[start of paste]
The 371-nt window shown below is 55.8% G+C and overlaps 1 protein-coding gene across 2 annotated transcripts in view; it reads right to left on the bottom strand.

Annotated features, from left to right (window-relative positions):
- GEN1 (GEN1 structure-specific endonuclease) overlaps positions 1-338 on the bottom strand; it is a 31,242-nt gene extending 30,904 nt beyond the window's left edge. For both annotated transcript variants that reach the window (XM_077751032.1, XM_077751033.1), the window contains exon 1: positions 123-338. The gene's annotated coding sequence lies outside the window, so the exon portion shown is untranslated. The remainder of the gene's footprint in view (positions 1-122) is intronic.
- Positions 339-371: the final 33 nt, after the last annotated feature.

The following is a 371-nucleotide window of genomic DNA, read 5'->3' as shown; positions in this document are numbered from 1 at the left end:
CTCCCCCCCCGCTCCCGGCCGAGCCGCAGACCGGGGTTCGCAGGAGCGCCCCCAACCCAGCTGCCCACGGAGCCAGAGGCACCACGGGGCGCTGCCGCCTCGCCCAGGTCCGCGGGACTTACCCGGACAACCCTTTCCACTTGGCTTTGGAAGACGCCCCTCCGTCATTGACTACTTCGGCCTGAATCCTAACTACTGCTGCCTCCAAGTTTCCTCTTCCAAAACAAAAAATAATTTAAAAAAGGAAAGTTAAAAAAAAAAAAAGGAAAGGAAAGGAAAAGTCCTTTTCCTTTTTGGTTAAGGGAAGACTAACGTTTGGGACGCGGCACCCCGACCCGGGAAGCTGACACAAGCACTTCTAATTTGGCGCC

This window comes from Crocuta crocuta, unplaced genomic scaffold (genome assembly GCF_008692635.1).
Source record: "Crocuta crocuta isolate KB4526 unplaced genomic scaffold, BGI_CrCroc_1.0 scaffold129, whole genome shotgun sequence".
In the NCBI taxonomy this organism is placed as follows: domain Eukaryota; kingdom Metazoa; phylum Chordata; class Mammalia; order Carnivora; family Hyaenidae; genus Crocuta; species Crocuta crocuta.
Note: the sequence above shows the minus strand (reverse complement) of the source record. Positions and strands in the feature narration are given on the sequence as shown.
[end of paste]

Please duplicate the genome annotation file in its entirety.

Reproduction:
The 371-nt window shown below is 55.8% G+C and overlaps 1 protein-coding gene across 2 annotated transcripts in view; it reads right to left on the bottom strand.

Annotated features, from left to right (window-relative positions):
- GEN1 (GEN1 structure-specific endonuclease) overlaps positions 1-338 on the bottom strand; it is a 31,242-nt gene extending 30,904 nt beyond the window's left edge. For both annotated transcript variants that reach the window (XM_077751032.1, XM_077751033.1), the window contains exon 1: positions 123-338. The gene's annotated coding sequence lies outside the window, so the exon portion shown is untranslated. The remainder of the gene's footprint in view (positions 1-122) is intronic.
- Positions 339-371: the final 33 nt, after the last annotated feature.

The following is a 371-nucleotide window of genomic DNA, read 5'->3' as shown; positions in this document are numbered from 1 at the left end:
CTCCCCCCCCGCTCCCGGCCGAGCCGCAGACCGGGGTTCGCAGGAGCGCCCCCAACCCAGCTGCCCACGGAGCCAGAGGCACCACGGGGCGCTGCCGCCTCGCCCAGGTCCGCGGGACTTACCCGGACAACCCTTTCCACTTGGCTTTGGAAGACGCCCCTCCGTCATTGACTACTTCGGCCTGAATCCTAACTACTGCTGCCTCCAAGTTTCCTCTTCCAAAACAAAAAATAATTTAAAAAAGGAAAGTTAAAAAAAAAAAAAGGAAAGGAAAGGAAAAGTCCTTTTCCTTTTTGGTTAAGGGAAGACTAACGTTTGGGACGCGGCACCCCGACCCGGGAAGCTGACACAAGCACTTCTAATTTGGCGCC

This window comes from Crocuta crocuta, unplaced genomic scaffold (genome assembly GCF_008692635.1).
Source record: "Crocuta crocuta isolate KB4526 unplaced genomic scaffold, BGI_CrCroc_1.0 scaffold129, whole genome shotgun sequence".
In the NCBI taxonomy this organism is placed as follows: domain Eukaryota; kingdom Metazoa; phylum Chordata; class Mammalia; order Carnivora; family Hyaenidae; genus Crocuta; species Crocuta crocuta.
Note: the sequence above shows the minus strand (reverse complement) of the source record. Positions and strands in the feature narration are given on the sequence as shown.